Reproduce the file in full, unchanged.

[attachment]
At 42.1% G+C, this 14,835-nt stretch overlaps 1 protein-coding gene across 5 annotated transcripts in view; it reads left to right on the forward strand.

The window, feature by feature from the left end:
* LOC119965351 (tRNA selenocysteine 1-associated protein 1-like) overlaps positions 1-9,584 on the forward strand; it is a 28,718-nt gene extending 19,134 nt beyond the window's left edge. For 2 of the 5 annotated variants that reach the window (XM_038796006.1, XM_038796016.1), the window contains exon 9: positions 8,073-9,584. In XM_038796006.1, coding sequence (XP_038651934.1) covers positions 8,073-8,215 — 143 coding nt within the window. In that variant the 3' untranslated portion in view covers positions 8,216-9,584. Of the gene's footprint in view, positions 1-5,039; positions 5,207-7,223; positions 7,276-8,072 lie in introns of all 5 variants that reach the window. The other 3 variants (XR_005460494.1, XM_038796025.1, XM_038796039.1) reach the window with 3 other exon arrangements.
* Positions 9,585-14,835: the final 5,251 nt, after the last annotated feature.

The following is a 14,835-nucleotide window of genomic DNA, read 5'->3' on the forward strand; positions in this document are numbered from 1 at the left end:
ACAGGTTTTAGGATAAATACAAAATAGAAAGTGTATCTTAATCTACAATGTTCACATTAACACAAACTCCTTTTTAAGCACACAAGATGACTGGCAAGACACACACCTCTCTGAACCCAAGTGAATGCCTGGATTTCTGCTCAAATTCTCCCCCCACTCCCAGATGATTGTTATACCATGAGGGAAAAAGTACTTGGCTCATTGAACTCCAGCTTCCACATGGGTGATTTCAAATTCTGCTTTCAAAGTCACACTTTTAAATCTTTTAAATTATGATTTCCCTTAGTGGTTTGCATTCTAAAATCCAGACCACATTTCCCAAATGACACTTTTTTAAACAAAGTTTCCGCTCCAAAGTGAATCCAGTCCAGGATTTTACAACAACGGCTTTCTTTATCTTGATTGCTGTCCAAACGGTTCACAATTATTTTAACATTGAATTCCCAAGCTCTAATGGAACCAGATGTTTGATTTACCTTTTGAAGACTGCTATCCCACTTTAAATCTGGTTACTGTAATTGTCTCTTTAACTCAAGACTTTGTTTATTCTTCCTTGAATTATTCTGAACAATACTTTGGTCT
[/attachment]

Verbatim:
At 42.1% G+C, this 14,835-nt stretch overlaps 1 protein-coding gene across 5 annotated transcripts in view; it reads left to right on the forward strand.

The window, feature by feature from the left end:
* LOC119965351 (tRNA selenocysteine 1-associated protein 1-like) overlaps positions 1-9,584 on the forward strand; it is a 28,718-nt gene extending 19,134 nt beyond the window's left edge. For 2 of the 5 annotated variants that reach the window (XM_038796006.1, XM_038796016.1), the window contains exon 9: positions 8,073-9,584. In XM_038796006.1, coding sequence (XP_038651934.1) covers positions 8,073-8,215 — 143 coding nt within the window. In that variant the 3' untranslated portion in view covers positions 8,216-9,584. Of the gene's footprint in view, positions 1-5,039; positions 5,207-7,223; positions 7,276-8,072 lie in introns of all 5 variants that reach the window. The other 3 variants (XR_005460494.1, XM_038796025.1, XM_038796039.1) reach the window with 3 other exon arrangements.
* Positions 9,585-14,835: the final 5,251 nt, after the last annotated feature.

The following is a 14,835-nucleotide window of genomic DNA, read 5'->3' on the forward strand; positions in this document are numbered from 1 at the left end:
ACAGGTTTTAGGATAAATACAAAATAGAAAGTGTATCTTAATCTACAATGTTCACATTAACACAAACTCCTTTTTAAGCACACAAGATGACTGGCAAGACACACACCTCTCTGAACCCAAGTGAATGCCTGGATTTCTGCTCAAATTCTCCCCCCACTCCCAGATGATTGTTATACCATGAGGGAAAAAGTACTTGGCTCATTGAACTCCAGCTTCCACATGGGTGATTTCAAATTCTGCTTTCAAAGTCACACTTTTAAATCTTTTAAATTATGATTTCCCTTAGTGGTTTGCATTCTAAAATCCAGACCACATTTCCCAAATGACACTTTTTTAAACAAAGTTTCCGCTCCAAAGTGAATCCAGTCCAGGATTTTACAACAACGGCTTTCTTTATCTTGATTGCTGTCCAAACGGTTCACAATTATTTTAACATTGAATTCCCAAGCTCTAATGGAACCAGATGTTTGATTTACCTTTTGAAGACTGCTATCCCACTTTAAATCTGGTTACTGTAATTGTCTCTTTAACTCAAGACTTTGTTTATTCTTCCTTGAATTATTCTGAACAATACTTTGGTCT